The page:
CONTINENTAL DRIFT

by G. Burton

Verdict: In author G. Burton’s foreword, he declares CONTINENTAL DRIFT a literary swing for the fences, an attempt at a Great Statement on life’s lessons. For some readers, it will be a home run, for others a triple. It’s a great effort, and one all readers will appreciate.

IR Rating

 
 

4.5

IR Rating

Three decades of American history underpin a quiet, but charismatic drifter’s travels, from the ‘60s to the ‘90s, where he meets a series of characters as CONTINENTAL DRIFT questions the elusive nature of freedom. Creating the iconoclastic Gary, author G. Burton attempts to uncover the complicated nature of staying free in a world that demands conformity. Gary enters in the ‘60s, displaying both his malleability and his steadfastness, as he helps his duplicitous uncle create an urban enclave for hippies and outcasts.

But soon, he’s traveling. Gary goes where the road takes him, as Burton references Beat Poets, obscure economic thinkers and American interventionist foreign policy to mark his protagonist’s way. Living free within each moment, Gary hops trains and hitchhikes, while steadfastly refusing the two-car-garage jail cell of the American Dream. Gary befriends hobos, businessmen, sailors and college students, each new friend coming with a backstory that helps build CONTINENTAL DRIFT into a primer on human foibles and ambitions. In Gary, the human struggle for purpose and meaning play out in small ways. His work as a boat-hand finds him confronting racism and bigotry. His stint as a lumberjack and enforcer lets him deflate the grotesque ambitions of a businessman. And Gary’s brief time as a day laborer brings out the kindness in a taciturn rancher.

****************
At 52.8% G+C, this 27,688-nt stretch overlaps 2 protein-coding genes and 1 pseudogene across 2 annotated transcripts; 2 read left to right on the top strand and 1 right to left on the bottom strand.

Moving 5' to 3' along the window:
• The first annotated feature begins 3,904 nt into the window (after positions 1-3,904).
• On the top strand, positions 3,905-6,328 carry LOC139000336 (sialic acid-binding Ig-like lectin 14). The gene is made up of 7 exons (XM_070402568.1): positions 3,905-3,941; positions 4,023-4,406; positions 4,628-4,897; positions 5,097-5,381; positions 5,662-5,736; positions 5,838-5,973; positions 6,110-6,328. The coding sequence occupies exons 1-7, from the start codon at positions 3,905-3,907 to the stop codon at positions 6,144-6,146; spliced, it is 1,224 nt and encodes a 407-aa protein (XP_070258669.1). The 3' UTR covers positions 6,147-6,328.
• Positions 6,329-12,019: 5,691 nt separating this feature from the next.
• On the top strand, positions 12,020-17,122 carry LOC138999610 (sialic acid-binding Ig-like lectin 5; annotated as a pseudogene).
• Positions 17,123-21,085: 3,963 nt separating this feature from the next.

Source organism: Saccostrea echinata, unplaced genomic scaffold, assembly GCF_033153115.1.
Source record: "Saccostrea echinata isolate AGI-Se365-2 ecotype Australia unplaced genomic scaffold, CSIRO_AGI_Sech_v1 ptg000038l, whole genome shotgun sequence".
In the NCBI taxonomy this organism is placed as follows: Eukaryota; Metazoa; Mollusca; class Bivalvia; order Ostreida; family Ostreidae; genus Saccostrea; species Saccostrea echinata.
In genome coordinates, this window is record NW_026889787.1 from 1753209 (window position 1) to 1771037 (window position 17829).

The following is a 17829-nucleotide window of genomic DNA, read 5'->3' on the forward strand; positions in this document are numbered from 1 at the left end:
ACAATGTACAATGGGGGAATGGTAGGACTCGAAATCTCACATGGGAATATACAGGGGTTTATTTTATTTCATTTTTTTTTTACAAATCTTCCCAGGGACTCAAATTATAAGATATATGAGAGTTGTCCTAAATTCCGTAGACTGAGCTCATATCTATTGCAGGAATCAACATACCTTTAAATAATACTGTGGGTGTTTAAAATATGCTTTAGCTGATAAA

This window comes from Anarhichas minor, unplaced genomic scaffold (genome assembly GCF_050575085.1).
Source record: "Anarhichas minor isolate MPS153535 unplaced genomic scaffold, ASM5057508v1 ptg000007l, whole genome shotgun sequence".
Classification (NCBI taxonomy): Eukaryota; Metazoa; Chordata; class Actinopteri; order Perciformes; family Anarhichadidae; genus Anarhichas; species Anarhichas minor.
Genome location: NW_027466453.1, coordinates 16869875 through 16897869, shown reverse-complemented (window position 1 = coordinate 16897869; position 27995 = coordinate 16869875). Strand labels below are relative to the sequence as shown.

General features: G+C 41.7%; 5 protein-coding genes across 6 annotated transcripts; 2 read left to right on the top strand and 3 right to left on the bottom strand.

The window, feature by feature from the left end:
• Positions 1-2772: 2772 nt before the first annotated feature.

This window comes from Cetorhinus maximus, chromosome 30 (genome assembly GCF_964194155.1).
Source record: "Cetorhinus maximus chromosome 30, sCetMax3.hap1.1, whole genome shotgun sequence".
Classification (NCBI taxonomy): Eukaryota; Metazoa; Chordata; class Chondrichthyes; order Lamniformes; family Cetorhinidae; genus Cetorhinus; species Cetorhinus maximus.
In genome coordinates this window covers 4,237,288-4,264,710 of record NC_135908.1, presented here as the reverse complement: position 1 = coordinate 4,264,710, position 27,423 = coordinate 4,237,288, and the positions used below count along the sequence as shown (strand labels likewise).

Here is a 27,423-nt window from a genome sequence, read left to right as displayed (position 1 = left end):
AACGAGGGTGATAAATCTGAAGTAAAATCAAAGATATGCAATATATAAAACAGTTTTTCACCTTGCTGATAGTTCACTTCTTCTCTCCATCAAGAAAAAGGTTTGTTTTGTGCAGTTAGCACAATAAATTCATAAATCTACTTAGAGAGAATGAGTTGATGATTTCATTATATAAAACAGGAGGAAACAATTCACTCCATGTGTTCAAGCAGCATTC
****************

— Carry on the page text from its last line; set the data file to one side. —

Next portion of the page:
Gary follows and leads, but does both reluctantly and at times out of obligation. Burton seeks to portray a complicated man struggling always to be kind. He is a man learning as he goes, but wary of forming lasting attachments. Despite Burton referencing Kerouac’s Dean Moriarity, Gary most often resembles a kinder incarnation of The Fountain Head’s Howard Roark. Gary’s a man that insists on freedom to do as he pleases and struggles when boundaries appear – either from others or from himself. Burton’s well-crafted prose weaves a story rich in detail, one that allows the 698-page tome to drift delightfully through time.  When Gary’s last encounter seems to change his very nature, the corruption of America and its promise of freedom appears complete.

Burtons’ story is a symbolic march through American history, with Gary’s encounters reminiscent of America’s hopes, struggles and sins. Gary mirrors America’s bumpy ride. At the end of CONTINENTAL DRIFT, Gary succumbs to a false machismo: exactly where the country landed when Reagan gave voters a fake version of themselves, borne of false nostalgia and tin-pan patriotism. But just maybe there will be a new voyage for the country, off into a more enlightened future. Gary and his new love, Gabriella, perhaps finding their way, just as maybe America can, even in these new and hateful times.

In author G. Burton’s foreword, he declares CONTINENTAL DRIFT a literary swing for the fences, an attempt at a Great Statement on life’s lessons. For some readers, it will be a home run, for others a triple. It’s a great effort, and one all readers will appreciate.

~Greg Rideout for IndieReader

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